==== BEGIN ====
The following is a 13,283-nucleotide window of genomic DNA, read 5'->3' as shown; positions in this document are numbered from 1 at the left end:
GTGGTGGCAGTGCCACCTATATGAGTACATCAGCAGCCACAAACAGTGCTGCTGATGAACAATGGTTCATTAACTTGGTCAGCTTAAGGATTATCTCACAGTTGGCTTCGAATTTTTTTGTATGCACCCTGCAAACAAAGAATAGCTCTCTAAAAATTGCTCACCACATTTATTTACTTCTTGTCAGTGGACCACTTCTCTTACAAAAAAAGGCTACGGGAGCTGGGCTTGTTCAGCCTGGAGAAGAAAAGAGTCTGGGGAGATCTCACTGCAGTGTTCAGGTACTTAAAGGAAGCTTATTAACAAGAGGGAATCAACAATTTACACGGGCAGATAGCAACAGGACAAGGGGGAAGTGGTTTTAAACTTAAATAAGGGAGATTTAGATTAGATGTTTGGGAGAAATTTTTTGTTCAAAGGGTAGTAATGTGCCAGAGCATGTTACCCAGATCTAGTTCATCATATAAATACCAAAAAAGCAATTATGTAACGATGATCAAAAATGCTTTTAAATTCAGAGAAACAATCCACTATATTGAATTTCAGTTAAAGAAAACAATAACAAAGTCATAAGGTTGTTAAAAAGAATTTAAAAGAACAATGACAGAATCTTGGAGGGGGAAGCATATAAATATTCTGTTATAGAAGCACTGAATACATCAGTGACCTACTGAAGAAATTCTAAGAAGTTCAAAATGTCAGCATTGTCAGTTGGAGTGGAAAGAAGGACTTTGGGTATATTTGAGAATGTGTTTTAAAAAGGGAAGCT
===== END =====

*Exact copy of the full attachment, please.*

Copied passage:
The following is a 13,283-nucleotide window of genomic DNA, read 5'->3' as shown; positions in this document are numbered from 1 at the left end:
GTGGTGGCAGTGCCACCTATATGAGTACATCAGCAGCCACAAACAGTGCTGCTGATGAACAATGGTTCATTAACTTGGTCAGCTTAAGGATTATCTCACAGTTGGCTTCGAATTTTTTTGTATGCACCCTGCAAACAAAGAATAGCTCTCTAAAAATTGCTCACCACATTTATTTACTTCTTGTCAGTGGACCACTTCTCTTACAAAAAAAGGCTACGGGAGCTGGGCTTGTTCAGCCTGGAGAAGAAAAGAGTCTGGGGAGATCTCACTGCAGTGTTCAGGTACTTAAAGGAAGCTTATTAACAAGAGGGAATCAACAATTTACACGGGCAGATAGCAACAGGACAAGGGGGAAGTGGTTTTAAACTTAAATAAGGGAGATTTAGATTAGATGTTTGGGAGAAATTTTTTGTTCAAAGGGTAGTAATGTGCCAGAGCATGTTACCCAGATCTAGTTCATCATATAAATACCAAAAAAGCAATTATGTAACGATGATCAAAAATGCTTTTAAATTCAGAGAAACAATCCACTATATTGAATTTCAGTTAAAGAAAACAATAACAAAGTCATAAGGTTGTTAAAAAGAATTTAAAAGAACAATGACAGAATCTTGGAGGGGGAAGCATATAAATATTCTGTTATAGAAGCACTGAATACATCAGTGACCTACTGAAGAAATTCTAAGAAGTTCAAAATGTCAGCATTGTCAGTTGGAGTGGAAAGAAGGACTTTGGGTATATTTGAGAATGTGTTTTAAAAAGGGAAGCT